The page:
Let's think about this. Daley, one of the most powerful mayors in the country, pretty much gets whatever he wants in Chicago. When he wanted to get rid of Meigs Field, he didn't sign a petition asking the airport's operators to please leave Northerly Island. He sent in bulldozers after midnight to rip up the runways. He rebuilt Soldier Field and is expanding O'Hare Airport over howls of angry opposition, not to mention lawsuits. He has virtually complete control over every department head in the city. He appoints two of the seven commissioners who sit on the medical district's board (four, including Schmidt, are appointed by the governor; one is appointed by the president of the Cook County Board). And the best he can do for the Near West Little League is to sign a petition?

This is not a frivolous matter. As many aldermen and the mayor himself have noted, the lack of sports programs may be one of the reasons for the spike in gang violence (34 public school students have been killed in the last ten months). You can see the results on the playing fields as well. In football, wrestling, volleyball, soccer, baseball, track--any sport other than basketball--suburban schools typically clobber the public leagues. The city kids just don't know how to play, largely because there's no place to learn and no one to teach them. The Park District is too broke to provide adequate staffing and facilities. It's a pay-to-play sports world out there.

That's why kids on the west side have to rely on the kindness of philanthropists like Muzikowski and his pals in the first place. But that kindness isn't without its limits.

"They're saying, 'Move to this other field,'" says Sandy Albecker, a coach in the league. "But we have a field--we spent $200,000 on it. Where are we going to get the money to build another?"

Albecker and Muzikowski don't have a bad word to say about Mayor Daley, whom they consider a valuable ally. Neither does Solis, one of the mayor's closest City Council loyalists. "The mayor has been very busy," Solis says. "But I'm sure he will address this issue."

But time is running out for the Little League. If Schmidt doesn't respond to Daley's signature on a petition, I suggest our curiously passive mayor do something a little more proactive. Maybe a call to Schmidt's boss, Governor Blagojevich, would do the trick.

Daley Changes His Tune on Taxes

The city announced this week that it's facing a $217 million budget shortfall and may be forced to raise taxes in the coming year.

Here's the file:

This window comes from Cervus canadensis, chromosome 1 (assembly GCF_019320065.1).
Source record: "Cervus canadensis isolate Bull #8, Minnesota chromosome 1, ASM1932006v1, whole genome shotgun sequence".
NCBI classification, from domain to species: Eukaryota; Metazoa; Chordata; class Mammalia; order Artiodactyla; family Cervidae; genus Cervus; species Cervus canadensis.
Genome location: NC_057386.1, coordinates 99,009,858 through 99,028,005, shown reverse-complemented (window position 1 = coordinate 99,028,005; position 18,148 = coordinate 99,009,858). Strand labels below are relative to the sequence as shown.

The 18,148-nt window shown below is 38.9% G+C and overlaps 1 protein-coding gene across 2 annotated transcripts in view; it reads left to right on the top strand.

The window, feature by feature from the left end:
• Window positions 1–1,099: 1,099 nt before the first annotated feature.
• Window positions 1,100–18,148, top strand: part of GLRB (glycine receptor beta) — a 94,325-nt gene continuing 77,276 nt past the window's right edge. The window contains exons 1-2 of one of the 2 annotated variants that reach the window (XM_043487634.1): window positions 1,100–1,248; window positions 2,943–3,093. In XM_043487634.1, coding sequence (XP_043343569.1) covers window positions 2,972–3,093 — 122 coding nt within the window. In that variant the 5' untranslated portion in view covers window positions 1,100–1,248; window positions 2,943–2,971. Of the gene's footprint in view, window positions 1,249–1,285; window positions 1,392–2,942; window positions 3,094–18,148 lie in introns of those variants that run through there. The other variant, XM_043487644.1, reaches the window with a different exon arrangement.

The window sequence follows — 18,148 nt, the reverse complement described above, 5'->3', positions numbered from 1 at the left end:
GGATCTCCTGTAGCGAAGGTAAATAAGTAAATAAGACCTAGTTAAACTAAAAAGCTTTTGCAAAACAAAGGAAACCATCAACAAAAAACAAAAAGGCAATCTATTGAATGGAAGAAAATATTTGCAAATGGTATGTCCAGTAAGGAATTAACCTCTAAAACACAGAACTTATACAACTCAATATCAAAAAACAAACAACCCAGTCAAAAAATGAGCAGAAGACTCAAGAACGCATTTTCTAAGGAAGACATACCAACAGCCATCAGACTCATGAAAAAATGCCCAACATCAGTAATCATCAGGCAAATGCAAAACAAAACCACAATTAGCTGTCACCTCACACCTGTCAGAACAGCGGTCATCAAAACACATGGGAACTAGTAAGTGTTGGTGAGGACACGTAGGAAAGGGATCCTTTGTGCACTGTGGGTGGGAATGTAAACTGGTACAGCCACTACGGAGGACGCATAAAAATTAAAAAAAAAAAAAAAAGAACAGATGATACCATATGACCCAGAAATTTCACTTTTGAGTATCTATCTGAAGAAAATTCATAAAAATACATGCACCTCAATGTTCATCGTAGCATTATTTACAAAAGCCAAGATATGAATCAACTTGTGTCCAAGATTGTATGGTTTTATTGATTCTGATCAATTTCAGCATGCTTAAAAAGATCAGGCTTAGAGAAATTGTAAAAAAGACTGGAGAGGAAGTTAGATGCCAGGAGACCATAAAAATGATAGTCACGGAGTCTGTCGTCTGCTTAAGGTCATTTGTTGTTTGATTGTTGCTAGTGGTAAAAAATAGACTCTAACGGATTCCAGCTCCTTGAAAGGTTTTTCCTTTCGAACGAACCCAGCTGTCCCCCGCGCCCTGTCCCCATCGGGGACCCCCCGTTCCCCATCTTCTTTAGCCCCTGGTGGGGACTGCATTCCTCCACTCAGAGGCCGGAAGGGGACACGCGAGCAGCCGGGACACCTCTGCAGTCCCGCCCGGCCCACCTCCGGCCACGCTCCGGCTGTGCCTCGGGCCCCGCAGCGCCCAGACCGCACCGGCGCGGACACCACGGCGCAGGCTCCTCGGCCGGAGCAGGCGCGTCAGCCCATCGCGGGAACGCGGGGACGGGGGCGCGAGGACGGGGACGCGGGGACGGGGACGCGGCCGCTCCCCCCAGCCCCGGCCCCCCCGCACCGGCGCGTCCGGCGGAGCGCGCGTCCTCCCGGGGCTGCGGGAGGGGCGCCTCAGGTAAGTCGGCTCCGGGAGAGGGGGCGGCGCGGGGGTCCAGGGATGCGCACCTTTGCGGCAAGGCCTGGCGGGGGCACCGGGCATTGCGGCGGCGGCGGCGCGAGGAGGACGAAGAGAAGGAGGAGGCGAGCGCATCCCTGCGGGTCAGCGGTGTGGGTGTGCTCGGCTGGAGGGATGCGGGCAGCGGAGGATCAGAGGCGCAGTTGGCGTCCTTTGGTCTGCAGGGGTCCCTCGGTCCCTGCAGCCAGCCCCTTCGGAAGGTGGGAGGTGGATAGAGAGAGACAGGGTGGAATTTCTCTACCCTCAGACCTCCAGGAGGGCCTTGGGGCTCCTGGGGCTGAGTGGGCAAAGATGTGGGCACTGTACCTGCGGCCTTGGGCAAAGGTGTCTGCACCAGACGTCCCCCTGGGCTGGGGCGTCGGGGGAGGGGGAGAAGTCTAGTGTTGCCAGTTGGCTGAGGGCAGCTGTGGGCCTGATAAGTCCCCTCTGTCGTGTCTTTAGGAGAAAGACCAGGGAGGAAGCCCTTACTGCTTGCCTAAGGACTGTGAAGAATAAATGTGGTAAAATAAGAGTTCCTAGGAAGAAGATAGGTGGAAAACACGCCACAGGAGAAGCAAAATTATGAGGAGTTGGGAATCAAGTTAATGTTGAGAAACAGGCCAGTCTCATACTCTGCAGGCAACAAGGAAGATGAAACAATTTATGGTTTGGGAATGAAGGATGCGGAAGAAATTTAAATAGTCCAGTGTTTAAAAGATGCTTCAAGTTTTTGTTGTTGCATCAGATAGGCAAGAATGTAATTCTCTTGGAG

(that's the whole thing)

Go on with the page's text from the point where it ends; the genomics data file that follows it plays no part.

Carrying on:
Big surprise.

Last year at about this time Daley was assuring us that his managerial expertise had left the city flush and there would be no need to raise taxes. On the campaign trail last fall he announced that the city was facing just a $65 million shortfall, the lowest in five years. Now he's blaming the economy, saying that it was worse than expected. After all, as I've noted before, budgets are simply projections.

I don't think the economy's the big difference. The difference is that last year Daley was running for reelection and this year he's not. Think of the increases in taxes and fees as Daley's way of saying, "Thanks for your votes, suckers."

And the city did hit you with tax increases last year--officials just didn't tell you about it. I know, I know, in an article about the looming deficit, the Tribune claimed that "taxpayers escaped any increase a year ago." The Sun-Times reports much the same.

But the dailies aren't telling you the whole story about your property taxes. Every time the city creates a tax increment financing district it effectively raises them, as the other taxing bodies are forced to raise their tax rates to compensate for the loss of revenue. There are now 153 TIFs in Chicago, diverting over $400 million a year. And the city keeps creating new TIFs almost every month.

In a month or two the second-installment property tax bill will come out, and scores of home owners on the west and south sides will be clobbered with tax hikes approaching 100 percent. In addition, the soaring taxes will make communities like Washington Park, Woodlawn, Garfield Park, and Lawndale unaffordable for many of the poor or working-class people who live there.

The only mystery is who will bear the blame for the coming tax hike. I predict the mayor will continue to point to an economic downturn, disparage Cook County assessor James Houlihan for the high assessments, and fault the general assembly for failing to give him enough money for the schools. I guarantee he won't say a word about TIFs.

For more on politics, see our blog Clout City at chicagoreader.com.

Art accompanying story in printed newspaper (not available in this archive): photo by A. Jackson.